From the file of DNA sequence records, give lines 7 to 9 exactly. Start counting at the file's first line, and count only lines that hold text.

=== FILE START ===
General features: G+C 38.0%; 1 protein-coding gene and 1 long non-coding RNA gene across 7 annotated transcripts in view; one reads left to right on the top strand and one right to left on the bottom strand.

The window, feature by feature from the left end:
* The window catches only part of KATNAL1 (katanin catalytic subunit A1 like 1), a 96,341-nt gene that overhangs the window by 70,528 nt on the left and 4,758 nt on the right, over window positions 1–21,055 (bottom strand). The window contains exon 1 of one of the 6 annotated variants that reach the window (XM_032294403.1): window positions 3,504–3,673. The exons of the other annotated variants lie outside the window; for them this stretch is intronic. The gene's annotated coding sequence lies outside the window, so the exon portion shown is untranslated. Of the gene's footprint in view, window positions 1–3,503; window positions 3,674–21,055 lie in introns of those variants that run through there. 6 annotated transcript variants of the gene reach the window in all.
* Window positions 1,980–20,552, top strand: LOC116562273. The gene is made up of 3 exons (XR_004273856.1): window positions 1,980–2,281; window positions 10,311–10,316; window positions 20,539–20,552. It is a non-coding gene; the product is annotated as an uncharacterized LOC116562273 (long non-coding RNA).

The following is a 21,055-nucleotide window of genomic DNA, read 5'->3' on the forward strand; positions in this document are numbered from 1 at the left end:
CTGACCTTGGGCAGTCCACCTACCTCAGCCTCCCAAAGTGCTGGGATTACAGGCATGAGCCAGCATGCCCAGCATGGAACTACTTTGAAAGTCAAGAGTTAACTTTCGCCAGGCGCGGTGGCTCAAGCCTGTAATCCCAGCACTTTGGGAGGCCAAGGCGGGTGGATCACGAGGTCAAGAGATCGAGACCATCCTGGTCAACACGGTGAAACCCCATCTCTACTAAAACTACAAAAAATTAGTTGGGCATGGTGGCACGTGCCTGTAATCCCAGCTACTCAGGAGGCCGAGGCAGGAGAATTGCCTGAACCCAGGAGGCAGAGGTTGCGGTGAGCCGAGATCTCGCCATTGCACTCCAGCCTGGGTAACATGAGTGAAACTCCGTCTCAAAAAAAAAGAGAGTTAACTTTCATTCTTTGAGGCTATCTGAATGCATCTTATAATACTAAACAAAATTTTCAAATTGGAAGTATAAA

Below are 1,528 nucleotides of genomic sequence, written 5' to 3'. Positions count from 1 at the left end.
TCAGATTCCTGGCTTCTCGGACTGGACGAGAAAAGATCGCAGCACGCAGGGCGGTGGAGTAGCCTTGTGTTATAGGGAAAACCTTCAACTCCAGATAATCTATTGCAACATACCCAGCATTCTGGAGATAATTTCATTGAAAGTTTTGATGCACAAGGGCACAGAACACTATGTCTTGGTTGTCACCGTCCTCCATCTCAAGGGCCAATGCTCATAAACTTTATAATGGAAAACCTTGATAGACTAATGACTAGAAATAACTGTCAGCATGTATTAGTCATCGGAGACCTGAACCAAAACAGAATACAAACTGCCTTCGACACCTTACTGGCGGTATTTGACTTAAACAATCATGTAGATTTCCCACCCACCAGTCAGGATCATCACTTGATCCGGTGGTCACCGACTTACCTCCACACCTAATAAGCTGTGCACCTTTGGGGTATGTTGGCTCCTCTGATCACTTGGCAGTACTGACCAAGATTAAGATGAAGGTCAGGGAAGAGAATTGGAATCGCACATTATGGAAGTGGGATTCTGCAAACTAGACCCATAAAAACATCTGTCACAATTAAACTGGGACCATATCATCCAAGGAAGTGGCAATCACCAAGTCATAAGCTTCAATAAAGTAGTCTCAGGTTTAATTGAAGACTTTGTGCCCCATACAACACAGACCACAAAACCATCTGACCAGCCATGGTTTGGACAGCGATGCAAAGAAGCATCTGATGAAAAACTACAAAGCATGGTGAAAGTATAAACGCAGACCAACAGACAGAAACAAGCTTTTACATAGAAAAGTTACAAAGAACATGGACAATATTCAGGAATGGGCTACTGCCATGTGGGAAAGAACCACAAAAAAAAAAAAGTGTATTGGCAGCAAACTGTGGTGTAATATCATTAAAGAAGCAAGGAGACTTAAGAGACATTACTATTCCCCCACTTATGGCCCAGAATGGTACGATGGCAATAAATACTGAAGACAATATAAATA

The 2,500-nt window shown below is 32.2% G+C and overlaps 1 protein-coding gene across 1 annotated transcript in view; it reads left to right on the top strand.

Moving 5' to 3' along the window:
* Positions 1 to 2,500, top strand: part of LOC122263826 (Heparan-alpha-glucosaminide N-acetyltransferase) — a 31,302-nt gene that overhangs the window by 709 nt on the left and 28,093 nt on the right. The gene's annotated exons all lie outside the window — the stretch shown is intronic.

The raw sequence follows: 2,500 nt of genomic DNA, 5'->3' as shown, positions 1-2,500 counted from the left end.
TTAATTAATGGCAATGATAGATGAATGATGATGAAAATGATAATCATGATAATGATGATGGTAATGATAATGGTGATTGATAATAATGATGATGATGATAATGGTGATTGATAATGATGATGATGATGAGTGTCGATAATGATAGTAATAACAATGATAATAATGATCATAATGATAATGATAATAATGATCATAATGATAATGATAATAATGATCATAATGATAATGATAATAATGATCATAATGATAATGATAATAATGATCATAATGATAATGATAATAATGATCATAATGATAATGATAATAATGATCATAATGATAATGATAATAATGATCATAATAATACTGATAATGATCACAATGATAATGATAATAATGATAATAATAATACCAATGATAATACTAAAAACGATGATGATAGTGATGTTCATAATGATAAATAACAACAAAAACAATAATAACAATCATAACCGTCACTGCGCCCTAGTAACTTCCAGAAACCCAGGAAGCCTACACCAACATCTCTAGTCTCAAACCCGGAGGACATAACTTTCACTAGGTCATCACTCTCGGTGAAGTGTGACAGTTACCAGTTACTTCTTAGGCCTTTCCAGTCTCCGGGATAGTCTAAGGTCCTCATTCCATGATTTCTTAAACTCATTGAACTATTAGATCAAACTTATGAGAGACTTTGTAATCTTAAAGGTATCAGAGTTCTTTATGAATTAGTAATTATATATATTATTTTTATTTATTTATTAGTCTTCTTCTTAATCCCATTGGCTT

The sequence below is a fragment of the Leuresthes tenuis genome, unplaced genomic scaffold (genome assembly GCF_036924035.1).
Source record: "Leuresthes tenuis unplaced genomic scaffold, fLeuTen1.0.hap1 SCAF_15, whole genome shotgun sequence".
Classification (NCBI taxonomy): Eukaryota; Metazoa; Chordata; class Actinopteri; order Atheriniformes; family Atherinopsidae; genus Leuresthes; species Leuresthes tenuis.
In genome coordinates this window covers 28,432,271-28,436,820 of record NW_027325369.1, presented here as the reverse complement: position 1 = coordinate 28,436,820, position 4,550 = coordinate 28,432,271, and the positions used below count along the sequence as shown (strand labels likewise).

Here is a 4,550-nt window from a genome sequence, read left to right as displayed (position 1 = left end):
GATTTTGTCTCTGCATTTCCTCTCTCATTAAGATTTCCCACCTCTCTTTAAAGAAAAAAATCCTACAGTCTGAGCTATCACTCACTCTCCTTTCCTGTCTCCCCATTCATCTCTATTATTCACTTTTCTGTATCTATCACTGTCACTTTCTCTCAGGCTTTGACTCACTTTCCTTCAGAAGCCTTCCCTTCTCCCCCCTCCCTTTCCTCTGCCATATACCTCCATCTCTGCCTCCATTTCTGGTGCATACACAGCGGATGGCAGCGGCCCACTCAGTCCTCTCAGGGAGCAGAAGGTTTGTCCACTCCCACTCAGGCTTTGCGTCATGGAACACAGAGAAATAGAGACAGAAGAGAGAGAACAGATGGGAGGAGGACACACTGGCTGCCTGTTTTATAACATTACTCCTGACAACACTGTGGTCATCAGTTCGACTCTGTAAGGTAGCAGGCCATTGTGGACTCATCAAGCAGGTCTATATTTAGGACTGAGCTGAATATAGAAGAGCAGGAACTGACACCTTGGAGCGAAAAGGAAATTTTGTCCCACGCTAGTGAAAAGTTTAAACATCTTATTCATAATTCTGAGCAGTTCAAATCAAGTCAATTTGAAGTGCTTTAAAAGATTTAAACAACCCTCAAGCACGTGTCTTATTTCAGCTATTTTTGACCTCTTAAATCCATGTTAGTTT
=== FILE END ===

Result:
Below are 1,528 nucleotides of genomic sequence, written 5' to 3'. Positions count from 1 at the left end.
TCAGATTCCTGGCTTCTCGGACTGGACGAGAAAAGATCGCAGCACGCAGGGCGGTGGAGTAGCCTTGTGTTATAGGGAAAACCTTCAACTCCAGATAATCTATTGCAACATACCCAGCATTCTGGAGATAATTTCATTGAAAGTTTTGATGCACAAGGGCACAGAACACTATGTCTTGGTTGTCACCGTCCTCCATCTCAAGGGCCAATGCTCATAAACTTTATAATGGAAAACCTTGATAGACTAATGACTAGAAATAACTGTCAGCATGTATTAGTCATCGGAGACCTGAACCAAAACAGAATACAAACTGCCTTCGACACCTTACTGGCGGTATTTGACTTAAACAATCATGTAGATTTCCCACCCACCAGTCAGGATCATCACTTGATCCGGTGGTCACCGACTTACCTCCACACCTAATAAGCTGTGCACCTTTGGGGTATGTTGGCTCCTCTGATCACTTGGCAGTACTGACCAAGATTAAGATGAAGGTCAGGGAAGAGAATTGGAATCGCACATTATGGAAGTGGGATTCTGCAAACTAGACCCATAAAAACATCTGTCACAATTAAACTGGGACCATATCATCCAAGGAAGTGGCAATCACCAAGTCATAAGCTTCAATAAAGTAGTCTCAGGTTTAATTGAAGACTTTGTGCCCCATACAACACAGACCACAAAACCATCTGACCAGCCATGGTTTGGACAGCGATGCAAAGAAGCATCTGATGAAAAACTACAAAGCATGGTGAAAGTATAAACGCAGACCAACAGACAGAAACAAGCTTTTACATAGAAAAGTTACAAAGAACATGGACAATATTCAGGAATGGGCTACTGCCATGTGGGAAAGAACCACAAAAAAAAAAAAGTGTATTGGCAGCAAACTGTGGTGTAATATCATTAAAGAAGCAAGGAGACTTAAGAGACATTACTATTCCCCCACTTATGGCCCAGAATGGTACGATGGCAATAAATACTGAAGACAATATAAATA

The 2,500-nt window shown below is 32.2% G+C and overlaps 1 protein-coding gene across 1 annotated transcript in view; it reads left to right on the top strand.